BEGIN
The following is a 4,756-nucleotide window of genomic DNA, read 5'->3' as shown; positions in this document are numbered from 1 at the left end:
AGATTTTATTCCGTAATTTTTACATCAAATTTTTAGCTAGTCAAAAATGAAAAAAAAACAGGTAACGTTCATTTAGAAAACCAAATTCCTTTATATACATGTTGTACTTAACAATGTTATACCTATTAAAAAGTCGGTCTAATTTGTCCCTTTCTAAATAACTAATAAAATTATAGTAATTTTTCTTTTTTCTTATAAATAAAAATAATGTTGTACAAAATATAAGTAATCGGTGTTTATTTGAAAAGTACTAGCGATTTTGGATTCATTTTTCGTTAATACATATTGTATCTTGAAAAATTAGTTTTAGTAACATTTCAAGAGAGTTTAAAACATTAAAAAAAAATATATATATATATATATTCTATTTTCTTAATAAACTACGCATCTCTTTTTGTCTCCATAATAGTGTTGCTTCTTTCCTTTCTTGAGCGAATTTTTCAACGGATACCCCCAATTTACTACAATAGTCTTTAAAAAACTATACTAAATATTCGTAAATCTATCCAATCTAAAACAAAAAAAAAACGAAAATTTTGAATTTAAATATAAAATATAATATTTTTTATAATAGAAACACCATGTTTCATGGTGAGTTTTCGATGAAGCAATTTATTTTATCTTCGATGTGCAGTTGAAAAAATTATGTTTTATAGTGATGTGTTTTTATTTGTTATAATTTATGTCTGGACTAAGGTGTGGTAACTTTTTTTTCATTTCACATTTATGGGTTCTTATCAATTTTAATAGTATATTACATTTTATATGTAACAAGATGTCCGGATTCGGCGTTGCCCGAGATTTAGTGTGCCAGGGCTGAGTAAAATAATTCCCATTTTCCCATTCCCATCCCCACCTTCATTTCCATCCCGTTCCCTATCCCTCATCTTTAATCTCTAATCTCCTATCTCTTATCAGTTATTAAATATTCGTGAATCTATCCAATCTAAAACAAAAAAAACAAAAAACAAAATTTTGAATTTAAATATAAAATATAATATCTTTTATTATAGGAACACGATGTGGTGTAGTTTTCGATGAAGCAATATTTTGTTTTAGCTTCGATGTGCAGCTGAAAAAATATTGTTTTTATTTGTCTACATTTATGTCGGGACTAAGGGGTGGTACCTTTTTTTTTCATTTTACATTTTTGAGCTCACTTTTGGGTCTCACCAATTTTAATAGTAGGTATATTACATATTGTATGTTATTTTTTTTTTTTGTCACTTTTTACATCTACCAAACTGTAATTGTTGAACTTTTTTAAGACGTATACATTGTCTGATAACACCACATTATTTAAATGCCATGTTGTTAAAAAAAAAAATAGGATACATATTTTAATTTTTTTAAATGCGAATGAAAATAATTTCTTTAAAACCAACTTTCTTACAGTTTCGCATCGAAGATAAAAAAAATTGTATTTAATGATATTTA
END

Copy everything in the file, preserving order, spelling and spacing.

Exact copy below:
The following is a 4,756-nucleotide window of genomic DNA, read 5'->3' as shown; positions in this document are numbered from 1 at the left end:
AGATTTTATTCCGTAATTTTTACATCAAATTTTTAGCTAGTCAAAAATGAAAAAAAAACAGGTAACGTTCATTTAGAAAACCAAATTCCTTTATATACATGTTGTACTTAACAATGTTATACCTATTAAAAAGTCGGTCTAATTTGTCCCTTTCTAAATAACTAATAAAATTATAGTAATTTTTCTTTTTTCTTATAAATAAAAATAATGTTGTACAAAATATAAGTAATCGGTGTTTATTTGAAAAGTACTAGCGATTTTGGATTCATTTTTCGTTAATACATATTGTATCTTGAAAAATTAGTTTTAGTAACATTTCAAGAGAGTTTAAAACATTAAAAAAAAATATATATATATATATATTCTATTTTCTTAATAAACTACGCATCTCTTTTTGTCTCCATAATAGTGTTGCTTCTTTCCTTTCTTGAGCGAATTTTTCAACGGATACCCCCAATTTACTACAATAGTCTTTAAAAAACTATACTAAATATTCGTAAATCTATCCAATCTAAAACAAAAAAAAAACGAAAATTTTGAATTTAAATATAAAATATAATATTTTTTATAATAGAAACACCATGTTTCATGGTGAGTTTTCGATGAAGCAATTTATTTTATCTTCGATGTGCAGTTGAAAAAATTATGTTTTATAGTGATGTGTTTTTATTTGTTATAATTTATGTCTGGACTAAGGTGTGGTAACTTTTTTTTCATTTCACATTTATGGGTTCTTATCAATTTTAATAGTATATTACATTTTATATGTAACAAGATGTCCGGATTCGGCGTTGCCCGAGATTTAGTGTGCCAGGGCTGAGTAAAATAATTCCCATTTTCCCATTCCCATCCCCACCTTCATTTCCATCCCGTTCCCTATCCCTCATCTTTAATCTCTAATCTCCTATCTCTTATCAGTTATTAAATATTCGTGAATCTATCCAATCTAAAACAAAAAAAACAAAAAACAAAATTTTGAATTTAAATATAAAATATAATATCTTTTATTATAGGAACACGATGTGGTGTAGTTTTCGATGAAGCAATATTTTGTTTTAGCTTCGATGTGCAGCTGAAAAAATATTGTTTTTATTTGTCTACATTTATGTCGGGACTAAGGGGTGGTACCTTTTTTTTTCATTTTACATTTTTGAGCTCACTTTTGGGTCTCACCAATTTTAATAGTAGGTATATTACATATTGTATGTTATTTTTTTTTTTTGTCACTTTTTACATCTACCAAACTGTAATTGTTGAACTTTTTTAAGACGTATACATTGTCTGATAACACCACATTATTTAAATGCCATGTTGTTAAAAAAAAAAATAGGATACATATTTTAATTTTTTTAAATGCGAATGAAAATAATTTCTTTAAAACCAACTTTCTTACAGTTTCGCATCGAAGATAAAAAAAATTGTATTTAATGATATTTA